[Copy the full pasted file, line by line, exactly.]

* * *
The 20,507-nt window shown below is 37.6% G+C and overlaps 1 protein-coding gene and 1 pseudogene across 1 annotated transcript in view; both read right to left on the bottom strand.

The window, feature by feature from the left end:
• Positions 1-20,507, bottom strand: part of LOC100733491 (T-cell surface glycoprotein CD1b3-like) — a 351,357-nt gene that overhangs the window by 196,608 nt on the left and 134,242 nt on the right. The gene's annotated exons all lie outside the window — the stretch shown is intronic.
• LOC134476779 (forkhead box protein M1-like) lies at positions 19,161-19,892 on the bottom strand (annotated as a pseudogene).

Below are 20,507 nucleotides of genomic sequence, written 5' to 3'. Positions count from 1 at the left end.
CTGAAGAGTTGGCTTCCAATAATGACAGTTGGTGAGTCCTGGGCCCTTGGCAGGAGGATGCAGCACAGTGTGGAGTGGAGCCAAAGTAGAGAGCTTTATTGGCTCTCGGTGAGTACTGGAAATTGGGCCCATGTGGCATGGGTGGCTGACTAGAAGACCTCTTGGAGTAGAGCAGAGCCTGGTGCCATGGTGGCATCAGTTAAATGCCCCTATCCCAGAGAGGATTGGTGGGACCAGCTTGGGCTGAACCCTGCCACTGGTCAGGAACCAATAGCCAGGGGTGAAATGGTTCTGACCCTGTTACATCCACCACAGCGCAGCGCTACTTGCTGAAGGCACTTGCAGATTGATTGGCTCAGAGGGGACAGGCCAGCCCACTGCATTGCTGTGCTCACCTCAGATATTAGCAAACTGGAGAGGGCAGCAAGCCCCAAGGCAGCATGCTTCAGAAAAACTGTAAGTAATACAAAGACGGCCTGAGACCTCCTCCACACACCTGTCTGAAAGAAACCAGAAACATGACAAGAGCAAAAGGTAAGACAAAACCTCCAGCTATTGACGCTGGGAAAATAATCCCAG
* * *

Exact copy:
The 20,507-nt window shown below is 37.6% G+C and overlaps 1 protein-coding gene and 1 pseudogene across 1 annotated transcript in view; both read right to left on the bottom strand.

The window, feature by feature from the left end:
• Positions 1-20,507, bottom strand: part of LOC100733491 (T-cell surface glycoprotein CD1b3-like) — a 351,357-nt gene that overhangs the window by 196,608 nt on the left and 134,242 nt on the right. The gene's annotated exons all lie outside the window — the stretch shown is intronic.
• LOC134476779 (forkhead box protein M1-like) lies at positions 19,161-19,892 on the bottom strand (annotated as a pseudogene).

Below are 20,507 nucleotides of genomic sequence, written 5' to 3'. Positions count from 1 at the left end.
CTGAAGAGTTGGCTTCCAATAATGACAGTTGGTGAGTCCTGGGCCCTTGGCAGGAGGATGCAGCACAGTGTGGAGTGGAGCCAAAGTAGAGAGCTTTATTGGCTCTCGGTGAGTACTGGAAATTGGGCCCATGTGGCATGGGTGGCTGACTAGAAGACCTCTTGGAGTAGAGCAGAGCCTGGTGCCATGGTGGCATCAGTTAAATGCCCCTATCCCAGAGAGGATTGGTGGGACCAGCTTGGGCTGAACCCTGCCACTGGTCAGGAACCAATAGCCAGGGGTGAAATGGTTCTGACCCTGTTACATCCACCACAGCGCAGCGCTACTTGCTGAAGGCACTTGCAGATTGATTGGCTCAGAGGGGACAGGCCAGCCCACTGCATTGCTGTGCTCACCTCAGATATTAGCAAACTGGAGAGGGCAGCAAGCCCCAAGGCAGCATGCTTCAGAAAAACTGTAAGTAATACAAAGACGGCCTGAGACCTCCTCCACACACCTGTCTGAAAGAAACCAGAAACATGACAAGAGCAAAAGGTAAGACAAAACCTCCAGCTATTGACGCTGGGAAAATAATCCCAG